I’ve never been more acutely aware of the realities of aging. Not just growing older, shifting priorities, fluctuating metabolisms, and increasingly earlier bedtimes. I’m particularly distracted by the painful logistics of a maxed out life.
My grandmother isn’t doing well. Mentally she’s sharp as a tack. My father recently questioned the whereabouts of a vase, and without hesitation, she directed him to an obscure hiding place in the living room. But, she’s in such tremendous pain, not just physically, but aching for her displaced independence, modesty and humility. Her suffering stems from a loss that makes a cracked pelvis seem like an irritating bruise.
This weekend my boyfriend told me that I project such a tough and impenetrable exterior and, for the most part, it’s true. But he said that despite my strength, when something cracks me, I crumble. And, he’s right.
My grandmother was cut from the same sensible stoicism or, rather, I was made from hers. But like me, when something breaks her, she’s broken. Last night, I saw the beast that broke my grandmother — time. She’s almost ninety-five years old, and the weight of a century is resting heavy on her arthritic shoulders, gnarled into large knots.
And, it terrified me.
I’ve finally reached a level of maturity of bittersweet understanding of what it means to be at the end of your life. Watching my father and his sister care for and worry about my grandmother feels like a punch in the gut. I can’t help but think big thoughts about having to go through the same generational motions with my own parents, and eventually my own hypothetical children doing so for me. If it’s all so cyclical and natural why does the very thought paralyze me?
Imagining my parents’ inevitable decline is too much to bear and, for the first time in my life, being an only child isn’t all that cute. My parents will forever remain forty years-old in my mind, the way a friend’s kid brother will always be a kid no matter how old he becomes. And it’s only when I look through the old photos from a time when they were the most beautiful couple in the room that I notice the new lines, gray hairs, dimmed irises, and marred skin. And I worry. I worry so much.
I’ve developed a personal ritual over the last few years; when I visit my grandmother’s house I pull out all the photo albums. I look at them all, touch the corners, flip them over to read the date inked in my grandmother’s slanted cursive. My father likes this ritual too. We look at the same photos every time, and they never stop making us laugh at silly haircuts, smile at those who have passed, and gawk at how little us cousins used to be.
My favorite album is always left for last like a decadent dessert. It contains exclusively black and white photographs of my grandparents and their life in early 1940’s Boston, right before they moved to Los Angeles when my father was two years old in 1947. Turning the pages I can’t help but lose my breath at these handsome strange twenty-somethings from another time. I desperately scour their faces to find myself, catching a glimpse in the curve of a nose or curl in the hair. They were so young and beautiful.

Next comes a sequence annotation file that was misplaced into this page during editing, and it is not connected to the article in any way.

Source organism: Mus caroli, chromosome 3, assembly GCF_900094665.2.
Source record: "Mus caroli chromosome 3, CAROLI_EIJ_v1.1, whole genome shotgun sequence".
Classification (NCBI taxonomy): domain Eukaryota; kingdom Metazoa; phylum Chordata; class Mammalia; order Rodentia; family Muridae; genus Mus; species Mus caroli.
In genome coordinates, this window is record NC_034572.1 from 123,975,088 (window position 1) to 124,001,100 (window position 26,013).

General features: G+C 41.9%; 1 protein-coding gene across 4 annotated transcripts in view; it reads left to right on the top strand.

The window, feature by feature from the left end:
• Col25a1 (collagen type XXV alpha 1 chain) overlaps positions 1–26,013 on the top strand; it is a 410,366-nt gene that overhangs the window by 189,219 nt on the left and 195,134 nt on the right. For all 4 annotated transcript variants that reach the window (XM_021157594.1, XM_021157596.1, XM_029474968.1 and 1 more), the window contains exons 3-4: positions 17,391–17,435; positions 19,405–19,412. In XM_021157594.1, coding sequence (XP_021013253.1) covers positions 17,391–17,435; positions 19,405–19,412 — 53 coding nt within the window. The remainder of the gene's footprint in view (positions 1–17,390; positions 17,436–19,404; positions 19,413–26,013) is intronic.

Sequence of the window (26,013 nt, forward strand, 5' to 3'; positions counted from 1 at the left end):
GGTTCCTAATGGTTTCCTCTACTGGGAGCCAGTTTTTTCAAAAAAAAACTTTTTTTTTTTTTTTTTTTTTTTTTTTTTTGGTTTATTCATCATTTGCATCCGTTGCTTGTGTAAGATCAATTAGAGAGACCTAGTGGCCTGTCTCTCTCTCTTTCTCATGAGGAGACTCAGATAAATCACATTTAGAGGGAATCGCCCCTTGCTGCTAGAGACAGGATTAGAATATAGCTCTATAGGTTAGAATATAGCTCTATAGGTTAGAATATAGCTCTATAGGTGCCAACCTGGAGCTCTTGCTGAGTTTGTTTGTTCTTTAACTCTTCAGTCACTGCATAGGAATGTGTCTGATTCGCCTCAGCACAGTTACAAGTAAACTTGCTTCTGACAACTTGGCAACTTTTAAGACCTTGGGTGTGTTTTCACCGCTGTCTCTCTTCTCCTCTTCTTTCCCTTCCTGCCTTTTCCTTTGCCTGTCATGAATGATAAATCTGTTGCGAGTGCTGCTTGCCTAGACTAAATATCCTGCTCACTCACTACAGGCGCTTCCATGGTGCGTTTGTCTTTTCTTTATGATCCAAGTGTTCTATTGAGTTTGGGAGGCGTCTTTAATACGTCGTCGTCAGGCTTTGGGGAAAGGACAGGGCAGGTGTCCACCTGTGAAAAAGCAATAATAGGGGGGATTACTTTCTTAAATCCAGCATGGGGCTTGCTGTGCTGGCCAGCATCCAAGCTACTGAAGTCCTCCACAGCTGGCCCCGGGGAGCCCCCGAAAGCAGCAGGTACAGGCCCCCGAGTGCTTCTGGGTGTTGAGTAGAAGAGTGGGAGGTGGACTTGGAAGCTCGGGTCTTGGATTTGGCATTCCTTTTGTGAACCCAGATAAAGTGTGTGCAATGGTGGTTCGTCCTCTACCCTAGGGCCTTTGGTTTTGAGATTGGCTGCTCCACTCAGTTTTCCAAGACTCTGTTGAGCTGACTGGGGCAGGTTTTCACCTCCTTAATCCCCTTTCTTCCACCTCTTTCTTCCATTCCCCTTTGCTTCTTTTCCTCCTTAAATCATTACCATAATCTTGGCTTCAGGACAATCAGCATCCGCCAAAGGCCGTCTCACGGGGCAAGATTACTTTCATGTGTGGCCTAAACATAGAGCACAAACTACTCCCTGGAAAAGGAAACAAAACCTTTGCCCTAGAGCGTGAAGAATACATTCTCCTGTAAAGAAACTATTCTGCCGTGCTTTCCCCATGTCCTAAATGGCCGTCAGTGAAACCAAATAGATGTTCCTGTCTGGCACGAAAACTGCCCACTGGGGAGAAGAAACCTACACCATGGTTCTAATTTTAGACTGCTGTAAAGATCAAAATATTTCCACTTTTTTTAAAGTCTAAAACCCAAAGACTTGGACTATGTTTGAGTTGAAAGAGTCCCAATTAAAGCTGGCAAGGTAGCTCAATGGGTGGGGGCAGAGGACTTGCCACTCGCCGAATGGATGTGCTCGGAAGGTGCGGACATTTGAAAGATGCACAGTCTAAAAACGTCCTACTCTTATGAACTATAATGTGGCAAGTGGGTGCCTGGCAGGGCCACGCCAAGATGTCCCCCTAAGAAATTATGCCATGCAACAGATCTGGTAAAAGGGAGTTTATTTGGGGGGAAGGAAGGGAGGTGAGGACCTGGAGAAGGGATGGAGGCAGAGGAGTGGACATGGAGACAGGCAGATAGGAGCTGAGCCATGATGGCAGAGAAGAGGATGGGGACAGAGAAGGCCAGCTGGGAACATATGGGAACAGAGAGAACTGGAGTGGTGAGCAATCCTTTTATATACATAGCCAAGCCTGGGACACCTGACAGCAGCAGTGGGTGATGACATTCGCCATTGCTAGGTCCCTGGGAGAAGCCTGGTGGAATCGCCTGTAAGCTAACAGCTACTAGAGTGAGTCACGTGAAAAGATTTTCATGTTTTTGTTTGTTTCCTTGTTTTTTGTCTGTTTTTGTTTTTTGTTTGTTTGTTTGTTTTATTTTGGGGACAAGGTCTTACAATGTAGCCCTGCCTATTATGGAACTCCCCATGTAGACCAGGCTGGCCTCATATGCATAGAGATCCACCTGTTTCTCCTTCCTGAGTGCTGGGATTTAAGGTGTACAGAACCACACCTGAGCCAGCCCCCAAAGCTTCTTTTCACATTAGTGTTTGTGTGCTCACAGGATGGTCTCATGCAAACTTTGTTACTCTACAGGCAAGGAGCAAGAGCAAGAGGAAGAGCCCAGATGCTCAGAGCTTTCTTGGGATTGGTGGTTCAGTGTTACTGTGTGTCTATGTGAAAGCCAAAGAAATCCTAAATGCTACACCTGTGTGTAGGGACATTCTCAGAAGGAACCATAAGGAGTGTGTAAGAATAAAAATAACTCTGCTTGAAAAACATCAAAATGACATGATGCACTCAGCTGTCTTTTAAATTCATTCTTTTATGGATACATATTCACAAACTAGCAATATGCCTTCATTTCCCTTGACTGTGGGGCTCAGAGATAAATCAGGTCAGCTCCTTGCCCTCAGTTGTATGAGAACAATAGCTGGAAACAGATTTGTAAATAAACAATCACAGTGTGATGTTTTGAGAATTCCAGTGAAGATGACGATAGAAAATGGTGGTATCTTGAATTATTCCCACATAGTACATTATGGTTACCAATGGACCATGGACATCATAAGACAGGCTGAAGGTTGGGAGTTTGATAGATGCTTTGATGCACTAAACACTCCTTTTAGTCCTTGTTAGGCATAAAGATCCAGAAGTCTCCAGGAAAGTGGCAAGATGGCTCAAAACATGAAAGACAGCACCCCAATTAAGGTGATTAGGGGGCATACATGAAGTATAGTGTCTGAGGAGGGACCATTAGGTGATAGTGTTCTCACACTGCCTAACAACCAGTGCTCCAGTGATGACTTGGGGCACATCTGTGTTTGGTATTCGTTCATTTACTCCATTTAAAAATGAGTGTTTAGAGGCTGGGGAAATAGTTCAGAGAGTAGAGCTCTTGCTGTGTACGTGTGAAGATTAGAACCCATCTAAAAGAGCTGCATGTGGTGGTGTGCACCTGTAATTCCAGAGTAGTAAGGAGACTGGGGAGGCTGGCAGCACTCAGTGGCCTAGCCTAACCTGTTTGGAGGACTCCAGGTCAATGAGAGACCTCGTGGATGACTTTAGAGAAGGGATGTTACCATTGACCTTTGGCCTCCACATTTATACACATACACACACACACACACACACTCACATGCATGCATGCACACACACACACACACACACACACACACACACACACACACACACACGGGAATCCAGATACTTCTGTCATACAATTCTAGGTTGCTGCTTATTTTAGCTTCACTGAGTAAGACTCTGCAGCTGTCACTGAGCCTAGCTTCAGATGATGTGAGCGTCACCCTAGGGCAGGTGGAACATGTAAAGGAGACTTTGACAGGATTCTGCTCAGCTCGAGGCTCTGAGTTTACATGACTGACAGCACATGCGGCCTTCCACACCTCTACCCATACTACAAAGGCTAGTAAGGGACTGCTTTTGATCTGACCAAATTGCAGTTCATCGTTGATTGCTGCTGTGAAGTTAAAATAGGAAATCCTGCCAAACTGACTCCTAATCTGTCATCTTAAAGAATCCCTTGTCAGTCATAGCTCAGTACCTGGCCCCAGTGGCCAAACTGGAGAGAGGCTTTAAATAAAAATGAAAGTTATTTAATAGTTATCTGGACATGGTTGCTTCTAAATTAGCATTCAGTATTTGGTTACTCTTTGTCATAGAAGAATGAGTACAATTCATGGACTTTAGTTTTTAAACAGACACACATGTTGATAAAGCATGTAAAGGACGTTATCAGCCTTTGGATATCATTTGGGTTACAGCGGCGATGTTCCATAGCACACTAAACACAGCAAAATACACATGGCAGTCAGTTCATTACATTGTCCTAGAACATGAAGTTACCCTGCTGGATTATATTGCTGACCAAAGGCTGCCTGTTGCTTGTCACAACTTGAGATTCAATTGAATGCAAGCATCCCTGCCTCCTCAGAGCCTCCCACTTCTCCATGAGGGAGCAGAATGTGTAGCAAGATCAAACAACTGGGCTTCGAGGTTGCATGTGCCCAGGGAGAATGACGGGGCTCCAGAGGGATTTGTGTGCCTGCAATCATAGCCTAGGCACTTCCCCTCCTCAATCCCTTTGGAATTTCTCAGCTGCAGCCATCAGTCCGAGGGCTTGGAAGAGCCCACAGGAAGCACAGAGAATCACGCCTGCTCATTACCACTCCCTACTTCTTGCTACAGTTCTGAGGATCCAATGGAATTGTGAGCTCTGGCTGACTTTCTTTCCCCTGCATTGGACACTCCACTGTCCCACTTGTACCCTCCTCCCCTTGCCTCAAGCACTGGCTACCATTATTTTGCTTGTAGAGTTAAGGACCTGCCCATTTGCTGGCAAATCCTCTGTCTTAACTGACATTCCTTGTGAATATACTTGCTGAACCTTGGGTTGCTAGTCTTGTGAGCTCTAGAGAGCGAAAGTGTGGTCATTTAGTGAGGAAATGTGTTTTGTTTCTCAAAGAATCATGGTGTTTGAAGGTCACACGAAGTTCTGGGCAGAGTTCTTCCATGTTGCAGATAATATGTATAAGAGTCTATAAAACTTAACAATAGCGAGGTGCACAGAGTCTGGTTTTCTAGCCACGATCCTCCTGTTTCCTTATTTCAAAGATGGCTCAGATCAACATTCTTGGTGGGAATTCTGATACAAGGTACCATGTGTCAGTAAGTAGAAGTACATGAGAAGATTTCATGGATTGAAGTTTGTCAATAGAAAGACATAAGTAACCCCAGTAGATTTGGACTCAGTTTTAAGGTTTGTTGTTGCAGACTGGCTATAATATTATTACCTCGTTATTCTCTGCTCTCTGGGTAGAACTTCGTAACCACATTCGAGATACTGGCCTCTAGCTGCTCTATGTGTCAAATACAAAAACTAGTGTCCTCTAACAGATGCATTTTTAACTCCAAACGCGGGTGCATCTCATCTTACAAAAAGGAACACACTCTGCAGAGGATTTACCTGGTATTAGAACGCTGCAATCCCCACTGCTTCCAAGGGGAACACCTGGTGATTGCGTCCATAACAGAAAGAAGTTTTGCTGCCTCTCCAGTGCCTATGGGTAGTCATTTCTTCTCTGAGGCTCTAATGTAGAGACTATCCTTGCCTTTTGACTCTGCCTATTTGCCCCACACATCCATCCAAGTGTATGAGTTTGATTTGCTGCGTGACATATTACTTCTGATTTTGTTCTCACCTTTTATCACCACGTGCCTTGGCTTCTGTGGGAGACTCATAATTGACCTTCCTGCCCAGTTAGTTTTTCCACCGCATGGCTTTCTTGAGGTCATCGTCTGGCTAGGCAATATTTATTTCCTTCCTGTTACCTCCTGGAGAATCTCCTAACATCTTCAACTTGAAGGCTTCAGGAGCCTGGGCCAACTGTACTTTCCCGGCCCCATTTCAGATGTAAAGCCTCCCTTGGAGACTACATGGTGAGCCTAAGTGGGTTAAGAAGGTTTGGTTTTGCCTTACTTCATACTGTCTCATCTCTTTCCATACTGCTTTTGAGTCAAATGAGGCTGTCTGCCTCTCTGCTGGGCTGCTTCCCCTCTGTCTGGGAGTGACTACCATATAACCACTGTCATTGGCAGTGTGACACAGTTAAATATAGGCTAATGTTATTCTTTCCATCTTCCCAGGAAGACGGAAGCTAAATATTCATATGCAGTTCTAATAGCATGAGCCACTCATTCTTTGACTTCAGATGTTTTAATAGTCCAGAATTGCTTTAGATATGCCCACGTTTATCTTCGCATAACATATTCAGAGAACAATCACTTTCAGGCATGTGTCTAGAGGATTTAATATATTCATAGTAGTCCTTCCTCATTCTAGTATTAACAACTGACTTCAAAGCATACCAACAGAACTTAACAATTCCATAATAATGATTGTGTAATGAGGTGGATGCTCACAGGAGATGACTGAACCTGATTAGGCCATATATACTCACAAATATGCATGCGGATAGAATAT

We’re all so young and beautiful. Funny to think that eventually we’ll wake up and we just won’t be anymore. It’s a beautifully morbid thing to say now, but it won’t always feel that way. One day the people in our photos will seem like old friends you once knew very well. Or maybe, it will be the opposite; the photos will feel like mirrors and reflections will render unrecognizable.
I don’t know yet.
In the limited conversation she was able to have last night, my grandmother advised us to enjoy being young, and reassured us that she had most definitely enjoyed it. I felt at peace for her, but not for myself.
Am I? Did I? I’m spiraling into selfish hole of self-doubt and potential regret.
Should I have tried to live in New York like I always thought I would? Have I spent too much time working, and not enough time wondering? Was I frivolous with money? Have I kissed enough boys? Have I looked so much that I never leapt? Am I too concerned with holding onto moments that don’t matter, and ignoring the ones that do? Were there enough mistakes, missteps, and broken feelings?
I think about my children and grandchildren coming over to my house to look into the photo boxes they’ve looked at a hundred time before, still finding joy at how young and pretty my friends and I looked posing with our vodka sodas in a dark bar. Who is that girl with the red lipstick? They never knew her. She’s a faintly familiar stranger.
My father walked me out to my car last night. I looked up at him and instantly felt ten years old again. I threw my arms around his waist and held him tighter and longer than I have in a very long time.
“Dad, don’t get old,” I pleaded.
“But, I’m already old,” he said patting my back.